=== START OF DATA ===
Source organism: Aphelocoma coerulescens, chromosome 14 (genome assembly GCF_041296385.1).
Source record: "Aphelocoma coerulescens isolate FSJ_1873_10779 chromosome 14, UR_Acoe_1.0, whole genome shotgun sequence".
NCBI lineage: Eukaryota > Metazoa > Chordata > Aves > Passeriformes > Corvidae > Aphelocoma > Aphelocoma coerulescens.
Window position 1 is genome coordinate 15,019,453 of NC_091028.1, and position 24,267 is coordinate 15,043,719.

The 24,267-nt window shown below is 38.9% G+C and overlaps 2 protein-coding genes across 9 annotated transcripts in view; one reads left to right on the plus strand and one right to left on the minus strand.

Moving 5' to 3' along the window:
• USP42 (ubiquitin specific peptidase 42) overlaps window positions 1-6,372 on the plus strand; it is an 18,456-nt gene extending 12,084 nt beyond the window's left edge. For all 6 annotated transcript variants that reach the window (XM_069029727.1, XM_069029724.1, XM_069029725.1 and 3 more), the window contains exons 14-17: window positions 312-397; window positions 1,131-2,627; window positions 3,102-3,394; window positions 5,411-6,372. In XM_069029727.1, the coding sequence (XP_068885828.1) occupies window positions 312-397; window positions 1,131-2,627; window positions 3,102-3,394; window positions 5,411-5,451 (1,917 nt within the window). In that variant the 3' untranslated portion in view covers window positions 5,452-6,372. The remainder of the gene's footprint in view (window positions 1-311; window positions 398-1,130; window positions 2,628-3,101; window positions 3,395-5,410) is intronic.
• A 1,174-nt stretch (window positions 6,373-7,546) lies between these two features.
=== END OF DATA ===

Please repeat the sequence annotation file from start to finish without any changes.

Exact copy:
Source organism: Aphelocoma coerulescens, chromosome 14 (genome assembly GCF_041296385.1).
Source record: "Aphelocoma coerulescens isolate FSJ_1873_10779 chromosome 14, UR_Acoe_1.0, whole genome shotgun sequence".
NCBI lineage: Eukaryota > Metazoa > Chordata > Aves > Passeriformes > Corvidae > Aphelocoma > Aphelocoma coerulescens.
Window position 1 is genome coordinate 15,019,453 of NC_091028.1, and position 24,267 is coordinate 15,043,719.

The 24,267-nt window shown below is 38.9% G+C and overlaps 2 protein-coding genes across 9 annotated transcripts in view; one reads left to right on the plus strand and one right to left on the minus strand.

Moving 5' to 3' along the window:
• USP42 (ubiquitin specific peptidase 42) overlaps window positions 1-6,372 on the plus strand; it is an 18,456-nt gene extending 12,084 nt beyond the window's left edge. For all 6 annotated transcript variants that reach the window (XM_069029727.1, XM_069029724.1, XM_069029725.1 and 3 more), the window contains exons 14-17: window positions 312-397; window positions 1,131-2,627; window positions 3,102-3,394; window positions 5,411-6,372. In XM_069029727.1, the coding sequence (XP_068885828.1) occupies window positions 312-397; window positions 1,131-2,627; window positions 3,102-3,394; window positions 5,411-5,451 (1,917 nt within the window). In that variant the 3' untranslated portion in view covers window positions 5,452-6,372. The remainder of the gene's footprint in view (window positions 1-311; window positions 398-1,130; window positions 2,628-3,101; window positions 3,395-5,410) is intronic.
• A 1,174-nt stretch (window positions 6,373-7,546) lies between these two features.